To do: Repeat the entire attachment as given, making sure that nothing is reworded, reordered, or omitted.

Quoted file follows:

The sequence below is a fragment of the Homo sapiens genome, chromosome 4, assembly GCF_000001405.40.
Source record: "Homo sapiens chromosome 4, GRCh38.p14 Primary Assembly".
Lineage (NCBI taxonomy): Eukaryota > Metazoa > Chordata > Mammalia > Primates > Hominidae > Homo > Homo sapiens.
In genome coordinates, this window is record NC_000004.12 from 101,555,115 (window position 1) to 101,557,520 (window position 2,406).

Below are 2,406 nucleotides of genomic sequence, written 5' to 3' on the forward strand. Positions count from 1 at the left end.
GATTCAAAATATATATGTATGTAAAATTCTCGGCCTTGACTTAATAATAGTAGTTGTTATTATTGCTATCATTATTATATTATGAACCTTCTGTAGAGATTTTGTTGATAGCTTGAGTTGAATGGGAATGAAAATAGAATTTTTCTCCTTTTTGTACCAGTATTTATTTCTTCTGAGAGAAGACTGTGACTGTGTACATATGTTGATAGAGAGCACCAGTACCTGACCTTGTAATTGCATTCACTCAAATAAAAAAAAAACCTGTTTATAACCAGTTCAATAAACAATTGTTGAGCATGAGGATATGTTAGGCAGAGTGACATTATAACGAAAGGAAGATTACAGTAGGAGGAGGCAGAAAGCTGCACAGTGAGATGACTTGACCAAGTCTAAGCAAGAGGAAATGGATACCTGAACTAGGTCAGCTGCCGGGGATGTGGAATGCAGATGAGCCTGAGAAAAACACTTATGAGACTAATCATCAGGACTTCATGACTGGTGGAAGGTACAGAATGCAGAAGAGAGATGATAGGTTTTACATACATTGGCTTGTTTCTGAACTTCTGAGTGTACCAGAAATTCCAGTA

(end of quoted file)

The sequence below is a fragment of the Homo sapiens genome, chromosome 4, assembly GCF_000001405.40.
Source record: "Homo sapiens chromosome 4, GRCh38.p14 Primary Assembly".
Lineage (NCBI taxonomy): Eukaryota > Metazoa > Chordata > Mammalia > Primates > Hominidae > Homo > Homo sapiens.
In genome coordinates, this window is record NC_000004.12 from 101,555,115 (window position 1) to 101,557,520 (window position 2,406).

Below are 2,406 nucleotides of genomic sequence, written 5' to 3' on the forward strand. Positions count from 1 at the left end.
GATTCAAAATATATATGTATGTAAAATTCTCGGCCTTGACTTAATAATAGTAGTTGTTATTATTGCTATCATTATTATATTATGAACCTTCTGTAGAGATTTTGTTGATAGCTTGAGTTGAATGGGAATGAAAATAGAATTTTTCTCCTTTTTGTACCAGTATTTATTTCTTCTGAGAGAAGACTGTGACTGTGTACATATGTTGATAGAGAGCACCAGTACCTGACCTTGTAATTGCATTCACTCAAATAAAAAAAAAACCTGTTTATAACCAGTTCAATAAACAATTGTTGAGCATGAGGATATGTTAGGCAGAGTGACATTATAACGAAAGGAAGATTACAGTAGGAGGAGGCAGAAAGCTGCACAGTGAGATGACTTGACCAAGTCTAAGCAAGAGGAAATGGATACCTGAACTAGGTCAGCTGCCGGGGATGTGGAATGCAGATGAGCCTGAGAAAAACACTTATGAGACTAATCATCAGGACTTCATGACTGGTGGAAGGTACAGAATGCAGAAGAGAGATGATAGGTTTTACATACATTGGCTTGTTTCTGAACTTCTGAGTGTACCAGAAATTCCAGTA